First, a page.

I am reminded of this story by an encounter with a pastor in an Anglican church in Europe recently, who commented that ISIS and all their barbarity were “such a distortion of true Islam.”
I must have raised an eyebrow, for he went on: “You know, the Koran says to protect the People of the Book.”
“Those are the Meccan verses,” I countered. “In Medina, Mohammad preached violence and conquest.”
“You must read the Koran in its entirety,” he said. “It’s like the Bible: you can’t just take things out of context.”
I was floored by that statement, and not wanting to get into an argument in Church, I left it there. So instead, I am writing this column.
No, He should have countered his false narrative…
Anyone who wants to really know and understand about Islam, should read it in its chronological form, and with a healthy understanding of Koranic abrogation. That which came during the Medina period nullifies/supersedes the early non-violent (Meccan) portion of the koran, with intolerant, violence passages that are valid from the time they fell from Mohamed’s mouth until today.
MOSUL AND THE TRUE FACE OF ISLAM
Those pesky verses of abrogation that just won’t go away.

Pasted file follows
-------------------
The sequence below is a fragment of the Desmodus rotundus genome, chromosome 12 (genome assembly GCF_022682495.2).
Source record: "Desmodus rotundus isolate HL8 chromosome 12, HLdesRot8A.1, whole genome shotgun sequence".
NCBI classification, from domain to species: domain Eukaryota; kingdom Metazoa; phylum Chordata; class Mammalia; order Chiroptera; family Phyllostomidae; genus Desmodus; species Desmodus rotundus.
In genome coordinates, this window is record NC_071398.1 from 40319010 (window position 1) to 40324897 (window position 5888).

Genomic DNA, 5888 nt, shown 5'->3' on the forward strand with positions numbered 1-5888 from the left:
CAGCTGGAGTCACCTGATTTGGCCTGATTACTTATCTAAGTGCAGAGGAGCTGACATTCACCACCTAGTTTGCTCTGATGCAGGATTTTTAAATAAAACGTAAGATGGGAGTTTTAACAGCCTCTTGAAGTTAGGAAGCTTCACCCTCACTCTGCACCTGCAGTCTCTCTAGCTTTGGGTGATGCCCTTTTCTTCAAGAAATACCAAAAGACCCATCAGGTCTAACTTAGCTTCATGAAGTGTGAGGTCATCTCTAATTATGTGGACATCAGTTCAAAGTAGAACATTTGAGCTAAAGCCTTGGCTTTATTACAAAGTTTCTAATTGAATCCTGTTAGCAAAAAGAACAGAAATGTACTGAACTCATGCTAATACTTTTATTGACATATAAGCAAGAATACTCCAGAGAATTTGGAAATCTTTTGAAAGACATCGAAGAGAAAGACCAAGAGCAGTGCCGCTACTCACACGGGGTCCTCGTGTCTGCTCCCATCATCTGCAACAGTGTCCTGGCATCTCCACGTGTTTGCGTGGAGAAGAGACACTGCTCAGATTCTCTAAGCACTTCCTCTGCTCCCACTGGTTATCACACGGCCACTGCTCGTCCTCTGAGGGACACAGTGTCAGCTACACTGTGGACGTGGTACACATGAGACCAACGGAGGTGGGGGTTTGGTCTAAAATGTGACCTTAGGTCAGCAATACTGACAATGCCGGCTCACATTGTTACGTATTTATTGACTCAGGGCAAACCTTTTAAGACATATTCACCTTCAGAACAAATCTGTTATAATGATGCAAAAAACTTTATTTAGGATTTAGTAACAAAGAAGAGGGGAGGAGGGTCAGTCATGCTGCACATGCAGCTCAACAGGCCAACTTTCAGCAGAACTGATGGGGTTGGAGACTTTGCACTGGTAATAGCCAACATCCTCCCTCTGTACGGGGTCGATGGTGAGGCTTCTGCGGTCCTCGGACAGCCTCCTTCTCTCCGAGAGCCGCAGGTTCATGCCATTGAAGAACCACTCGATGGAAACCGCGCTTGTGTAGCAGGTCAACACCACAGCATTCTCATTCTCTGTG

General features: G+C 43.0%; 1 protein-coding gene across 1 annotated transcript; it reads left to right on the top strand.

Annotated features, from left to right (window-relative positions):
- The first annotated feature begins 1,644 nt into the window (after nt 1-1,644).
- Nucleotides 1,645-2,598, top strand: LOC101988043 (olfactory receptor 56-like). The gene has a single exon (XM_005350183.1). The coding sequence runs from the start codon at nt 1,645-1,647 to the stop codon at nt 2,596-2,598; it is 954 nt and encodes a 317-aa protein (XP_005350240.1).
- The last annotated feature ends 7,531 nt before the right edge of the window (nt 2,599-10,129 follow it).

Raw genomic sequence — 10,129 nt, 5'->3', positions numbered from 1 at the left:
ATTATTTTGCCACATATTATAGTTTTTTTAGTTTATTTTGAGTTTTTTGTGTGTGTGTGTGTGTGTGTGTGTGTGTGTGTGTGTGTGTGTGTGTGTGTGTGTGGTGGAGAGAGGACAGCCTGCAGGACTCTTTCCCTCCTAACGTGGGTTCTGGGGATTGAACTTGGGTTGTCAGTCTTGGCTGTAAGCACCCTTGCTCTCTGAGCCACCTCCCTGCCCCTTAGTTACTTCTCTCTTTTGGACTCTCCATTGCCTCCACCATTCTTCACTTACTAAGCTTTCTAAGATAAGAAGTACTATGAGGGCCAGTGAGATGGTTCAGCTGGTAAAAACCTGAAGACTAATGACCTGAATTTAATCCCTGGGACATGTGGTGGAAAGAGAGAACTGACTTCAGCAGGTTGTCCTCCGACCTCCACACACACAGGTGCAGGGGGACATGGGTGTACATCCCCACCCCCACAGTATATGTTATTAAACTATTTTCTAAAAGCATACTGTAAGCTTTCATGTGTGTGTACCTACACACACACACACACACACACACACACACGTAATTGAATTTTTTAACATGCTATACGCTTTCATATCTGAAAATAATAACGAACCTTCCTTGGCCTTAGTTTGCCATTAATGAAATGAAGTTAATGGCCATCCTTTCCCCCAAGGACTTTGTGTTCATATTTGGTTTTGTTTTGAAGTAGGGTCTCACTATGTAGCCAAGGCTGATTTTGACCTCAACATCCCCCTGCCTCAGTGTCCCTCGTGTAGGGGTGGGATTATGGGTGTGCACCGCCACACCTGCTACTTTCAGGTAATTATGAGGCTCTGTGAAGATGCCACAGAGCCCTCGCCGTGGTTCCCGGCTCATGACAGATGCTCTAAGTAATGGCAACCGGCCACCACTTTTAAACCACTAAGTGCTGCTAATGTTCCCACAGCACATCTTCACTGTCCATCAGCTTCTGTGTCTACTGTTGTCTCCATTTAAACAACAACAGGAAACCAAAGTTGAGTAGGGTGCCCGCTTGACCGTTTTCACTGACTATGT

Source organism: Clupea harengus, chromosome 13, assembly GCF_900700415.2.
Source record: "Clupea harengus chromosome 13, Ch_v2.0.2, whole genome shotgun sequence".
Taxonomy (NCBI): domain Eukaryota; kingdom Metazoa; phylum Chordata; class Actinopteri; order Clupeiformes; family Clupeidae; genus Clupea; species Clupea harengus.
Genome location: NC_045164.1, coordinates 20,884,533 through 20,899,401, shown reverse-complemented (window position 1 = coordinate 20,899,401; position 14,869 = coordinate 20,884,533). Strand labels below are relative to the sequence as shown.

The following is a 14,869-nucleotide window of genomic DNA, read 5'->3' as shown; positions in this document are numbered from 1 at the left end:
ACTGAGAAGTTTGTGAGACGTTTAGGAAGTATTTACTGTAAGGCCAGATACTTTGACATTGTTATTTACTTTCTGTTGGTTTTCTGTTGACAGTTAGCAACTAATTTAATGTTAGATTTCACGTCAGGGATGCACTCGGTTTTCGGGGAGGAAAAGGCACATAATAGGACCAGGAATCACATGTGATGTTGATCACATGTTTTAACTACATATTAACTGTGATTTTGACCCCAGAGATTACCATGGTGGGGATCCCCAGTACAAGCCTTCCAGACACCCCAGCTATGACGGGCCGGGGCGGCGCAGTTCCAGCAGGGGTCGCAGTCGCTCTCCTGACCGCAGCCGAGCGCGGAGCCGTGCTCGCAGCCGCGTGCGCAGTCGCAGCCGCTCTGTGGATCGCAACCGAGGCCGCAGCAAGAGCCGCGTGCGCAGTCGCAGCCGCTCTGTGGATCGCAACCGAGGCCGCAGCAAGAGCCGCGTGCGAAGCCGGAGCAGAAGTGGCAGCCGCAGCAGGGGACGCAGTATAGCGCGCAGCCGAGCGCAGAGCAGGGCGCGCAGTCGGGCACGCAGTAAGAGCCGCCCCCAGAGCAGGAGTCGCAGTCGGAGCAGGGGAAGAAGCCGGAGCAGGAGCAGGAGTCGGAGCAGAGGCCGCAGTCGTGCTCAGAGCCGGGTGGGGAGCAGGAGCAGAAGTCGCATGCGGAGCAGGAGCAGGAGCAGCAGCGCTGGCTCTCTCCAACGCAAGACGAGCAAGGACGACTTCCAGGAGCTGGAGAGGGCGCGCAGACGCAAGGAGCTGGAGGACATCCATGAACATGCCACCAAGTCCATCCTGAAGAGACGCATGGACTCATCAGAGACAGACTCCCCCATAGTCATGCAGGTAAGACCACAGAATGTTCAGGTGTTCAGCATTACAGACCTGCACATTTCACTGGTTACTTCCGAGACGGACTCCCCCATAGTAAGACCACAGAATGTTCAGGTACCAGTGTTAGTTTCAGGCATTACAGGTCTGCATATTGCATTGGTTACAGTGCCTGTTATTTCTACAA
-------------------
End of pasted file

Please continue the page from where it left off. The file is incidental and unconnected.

I have lived and worked in the Muslim Middle East for the past thirty-five years, and have many dear friends who are Muslims. Most recently, I prayed with a 38-year old Muslim man in the ruins of his house in the old city of Mosul, as he told me his story of surviving the ISIS occupation.
I stumbled upon Azam Nejim Abdallah by accident, while inspecting the devastation wrought upon the magnificent 4th and 5th century churches of West Mosul with an Iraqi police brigadier general and activists from the Hammurabi Human Rights Organization, a local group dedicated to protecting Iraqi minorities.
Azam and an older neighbor, Abu Ibrahim Mohsen, were among the hardy few who had returned to the ruins and were attempting to rebuild. Their problem on this particular day was that they had no water, and no electricity. “People just three blocks down the street have water,” they complained to the brigadier general. Why not us?”
To us, the answer was obvious. The fact that Azam and his neighbors were alive was nothing short of miraculous. One neighbor’s house was just a pile of rubble. Bomb squads were still combing through the neighborhood, more than a year after the liberation, for ISIS booby-traps and unexploded ordinance. There was not a single house left standing in the neighborhood. Water? Electricity? Really?